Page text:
On my travels around Henley since then I have been taking note of and photographing the daily rubbish trail. (I deleted the photographs after 20).

All I can say is the situation is clearly not sorted.

The latest example of the Friday Street rubbish dump outside Lloyds bank was a row of grey bags on Saturday at about 11am (not, as proposed, after 4.30pm) which were still there on Sunday at 11.45am.

We live in a jewel of a town which is internationally known as a beautiful destination. We have an excess of nail bars and charity shops but do we need an excess of rubbish as well?

I, and I am sure many others, look forward to a successful solution for this ongoing problem. — Yours faithfully,

Leslie Plumb

Queen Street, Henley

Why do we accept fans?

Sir, — I am writing to complain about the builders’ skip that has been left at the back of the Hobbs of Henley boatyard.

Not only is it an eyesore, it’s a health hazard. I have seen rats running around and two weeks ago I saw Sheffield Wednesday supporters using it as a public toilet.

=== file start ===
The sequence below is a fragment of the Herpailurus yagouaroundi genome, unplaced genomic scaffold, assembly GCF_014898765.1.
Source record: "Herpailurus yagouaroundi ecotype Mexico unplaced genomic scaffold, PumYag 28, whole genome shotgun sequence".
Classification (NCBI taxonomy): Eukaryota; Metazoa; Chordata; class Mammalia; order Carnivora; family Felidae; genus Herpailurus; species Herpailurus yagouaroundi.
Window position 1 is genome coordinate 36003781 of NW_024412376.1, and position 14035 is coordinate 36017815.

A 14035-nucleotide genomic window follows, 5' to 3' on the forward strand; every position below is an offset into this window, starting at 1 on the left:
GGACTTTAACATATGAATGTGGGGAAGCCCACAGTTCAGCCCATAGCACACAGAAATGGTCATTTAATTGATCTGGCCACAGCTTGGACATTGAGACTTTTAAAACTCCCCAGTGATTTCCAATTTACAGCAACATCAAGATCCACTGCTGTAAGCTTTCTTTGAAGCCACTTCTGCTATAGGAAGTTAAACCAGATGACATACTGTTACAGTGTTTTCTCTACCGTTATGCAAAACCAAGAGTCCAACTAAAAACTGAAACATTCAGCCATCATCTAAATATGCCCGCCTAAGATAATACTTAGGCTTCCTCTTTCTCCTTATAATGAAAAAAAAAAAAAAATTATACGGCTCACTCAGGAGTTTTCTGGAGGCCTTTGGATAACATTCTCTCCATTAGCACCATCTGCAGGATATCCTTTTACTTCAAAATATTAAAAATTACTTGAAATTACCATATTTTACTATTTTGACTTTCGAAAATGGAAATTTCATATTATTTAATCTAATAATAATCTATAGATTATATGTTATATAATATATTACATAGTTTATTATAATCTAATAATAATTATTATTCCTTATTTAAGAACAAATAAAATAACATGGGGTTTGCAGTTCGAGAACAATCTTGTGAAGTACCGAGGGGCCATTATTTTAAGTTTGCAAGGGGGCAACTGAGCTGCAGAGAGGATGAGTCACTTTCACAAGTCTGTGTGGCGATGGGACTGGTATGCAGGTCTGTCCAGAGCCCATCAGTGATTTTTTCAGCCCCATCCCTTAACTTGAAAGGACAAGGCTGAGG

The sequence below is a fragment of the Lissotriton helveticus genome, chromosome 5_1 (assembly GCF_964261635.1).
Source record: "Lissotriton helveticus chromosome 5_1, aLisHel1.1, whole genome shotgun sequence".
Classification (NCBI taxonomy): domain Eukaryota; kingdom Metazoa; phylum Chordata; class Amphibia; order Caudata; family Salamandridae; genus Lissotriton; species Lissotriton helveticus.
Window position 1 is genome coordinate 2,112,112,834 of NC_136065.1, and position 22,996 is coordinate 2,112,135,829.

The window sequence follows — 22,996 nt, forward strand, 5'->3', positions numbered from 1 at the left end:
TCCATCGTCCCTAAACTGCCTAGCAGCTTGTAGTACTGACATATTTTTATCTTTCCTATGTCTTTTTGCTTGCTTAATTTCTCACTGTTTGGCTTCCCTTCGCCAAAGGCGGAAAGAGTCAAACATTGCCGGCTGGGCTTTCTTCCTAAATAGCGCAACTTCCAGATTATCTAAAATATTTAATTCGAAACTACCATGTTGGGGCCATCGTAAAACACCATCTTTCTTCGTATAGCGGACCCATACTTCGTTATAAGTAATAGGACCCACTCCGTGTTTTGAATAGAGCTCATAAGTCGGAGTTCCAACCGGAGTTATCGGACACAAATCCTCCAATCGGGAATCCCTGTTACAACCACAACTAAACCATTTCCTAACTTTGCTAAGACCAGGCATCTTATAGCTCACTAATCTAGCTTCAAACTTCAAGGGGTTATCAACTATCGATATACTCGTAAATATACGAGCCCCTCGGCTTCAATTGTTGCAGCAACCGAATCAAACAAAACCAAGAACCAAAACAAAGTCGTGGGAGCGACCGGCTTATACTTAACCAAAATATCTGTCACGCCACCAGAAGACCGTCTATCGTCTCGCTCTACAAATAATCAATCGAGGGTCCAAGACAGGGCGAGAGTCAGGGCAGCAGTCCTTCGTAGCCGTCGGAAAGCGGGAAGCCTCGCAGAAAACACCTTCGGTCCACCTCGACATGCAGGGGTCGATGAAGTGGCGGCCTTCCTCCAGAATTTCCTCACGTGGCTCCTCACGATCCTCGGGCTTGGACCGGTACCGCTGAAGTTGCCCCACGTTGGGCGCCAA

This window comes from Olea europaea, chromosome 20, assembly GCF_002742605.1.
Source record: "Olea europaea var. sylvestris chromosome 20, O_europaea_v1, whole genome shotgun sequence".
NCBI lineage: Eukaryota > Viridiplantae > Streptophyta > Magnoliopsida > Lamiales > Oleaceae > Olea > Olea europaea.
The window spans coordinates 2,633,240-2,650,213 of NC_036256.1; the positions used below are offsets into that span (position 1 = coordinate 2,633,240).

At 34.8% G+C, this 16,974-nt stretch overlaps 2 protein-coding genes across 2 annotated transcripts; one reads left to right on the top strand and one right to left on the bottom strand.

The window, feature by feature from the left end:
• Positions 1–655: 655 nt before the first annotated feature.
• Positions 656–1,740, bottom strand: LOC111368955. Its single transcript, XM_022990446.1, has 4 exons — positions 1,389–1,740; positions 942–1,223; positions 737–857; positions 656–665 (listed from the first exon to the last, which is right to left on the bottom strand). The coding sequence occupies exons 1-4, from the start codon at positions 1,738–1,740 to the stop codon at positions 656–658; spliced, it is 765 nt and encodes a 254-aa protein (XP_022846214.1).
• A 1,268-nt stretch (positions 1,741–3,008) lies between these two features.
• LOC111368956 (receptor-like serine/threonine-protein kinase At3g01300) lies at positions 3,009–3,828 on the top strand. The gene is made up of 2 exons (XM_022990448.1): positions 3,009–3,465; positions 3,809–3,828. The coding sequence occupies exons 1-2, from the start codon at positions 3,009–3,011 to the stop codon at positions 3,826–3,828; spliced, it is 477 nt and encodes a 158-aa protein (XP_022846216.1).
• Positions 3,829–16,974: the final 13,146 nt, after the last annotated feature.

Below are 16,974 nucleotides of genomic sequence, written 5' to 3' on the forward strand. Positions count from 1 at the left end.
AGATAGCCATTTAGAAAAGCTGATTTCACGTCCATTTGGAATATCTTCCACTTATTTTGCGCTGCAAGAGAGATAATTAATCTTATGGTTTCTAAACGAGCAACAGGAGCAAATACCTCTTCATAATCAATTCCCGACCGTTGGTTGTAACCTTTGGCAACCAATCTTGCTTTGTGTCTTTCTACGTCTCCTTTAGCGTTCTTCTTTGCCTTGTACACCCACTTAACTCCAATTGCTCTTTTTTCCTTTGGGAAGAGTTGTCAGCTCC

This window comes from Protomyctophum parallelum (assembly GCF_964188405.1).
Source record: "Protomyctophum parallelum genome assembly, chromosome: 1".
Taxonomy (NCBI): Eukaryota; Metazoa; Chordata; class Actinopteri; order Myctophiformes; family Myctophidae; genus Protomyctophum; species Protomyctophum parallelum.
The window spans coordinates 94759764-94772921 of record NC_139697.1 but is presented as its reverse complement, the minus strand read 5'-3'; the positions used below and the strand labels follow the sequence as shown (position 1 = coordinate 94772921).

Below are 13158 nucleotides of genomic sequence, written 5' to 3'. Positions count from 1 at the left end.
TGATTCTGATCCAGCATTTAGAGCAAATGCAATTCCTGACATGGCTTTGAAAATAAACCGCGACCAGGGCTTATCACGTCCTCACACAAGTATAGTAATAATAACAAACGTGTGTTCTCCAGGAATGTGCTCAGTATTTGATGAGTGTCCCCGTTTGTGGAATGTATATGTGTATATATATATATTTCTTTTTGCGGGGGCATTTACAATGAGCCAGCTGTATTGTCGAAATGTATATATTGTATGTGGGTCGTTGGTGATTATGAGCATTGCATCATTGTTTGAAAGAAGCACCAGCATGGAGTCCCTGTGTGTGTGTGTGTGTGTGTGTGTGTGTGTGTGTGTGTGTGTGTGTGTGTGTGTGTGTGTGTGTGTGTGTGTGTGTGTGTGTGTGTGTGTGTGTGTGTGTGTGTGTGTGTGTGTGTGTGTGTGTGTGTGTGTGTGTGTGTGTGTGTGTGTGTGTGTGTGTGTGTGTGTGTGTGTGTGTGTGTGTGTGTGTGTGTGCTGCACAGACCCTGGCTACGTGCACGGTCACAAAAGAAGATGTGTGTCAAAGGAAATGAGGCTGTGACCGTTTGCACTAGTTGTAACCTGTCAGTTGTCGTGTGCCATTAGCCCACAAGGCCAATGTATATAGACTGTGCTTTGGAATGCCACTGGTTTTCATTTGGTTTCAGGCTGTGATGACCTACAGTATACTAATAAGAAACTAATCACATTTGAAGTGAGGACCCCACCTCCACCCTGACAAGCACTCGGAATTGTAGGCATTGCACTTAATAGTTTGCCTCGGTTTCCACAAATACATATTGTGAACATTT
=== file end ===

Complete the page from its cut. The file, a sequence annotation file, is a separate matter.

Why do we allow coaches to bring these people into Henley for games that are being played in Reading?

They are banned from the pubs in Reading, so why should we put up with them in this town? — Yours faithfully,

G Morse

Station Road, Henley

Not really independent

Sir, — I hope that you will allow me, through this letter, to thank Councillor Ken Arlett for his kind comments about me (Standard, December 1) following my letter of the previous week.

However, I am not sure which part of my letter gave him the idea that I believe Henley Residents’ Group to be independents. I certainly do not think that.

No group that admits to meeting prior to council meetings to decide their voting strategy so that, in their words, “there are no surprises at the meeting” can be considered independent.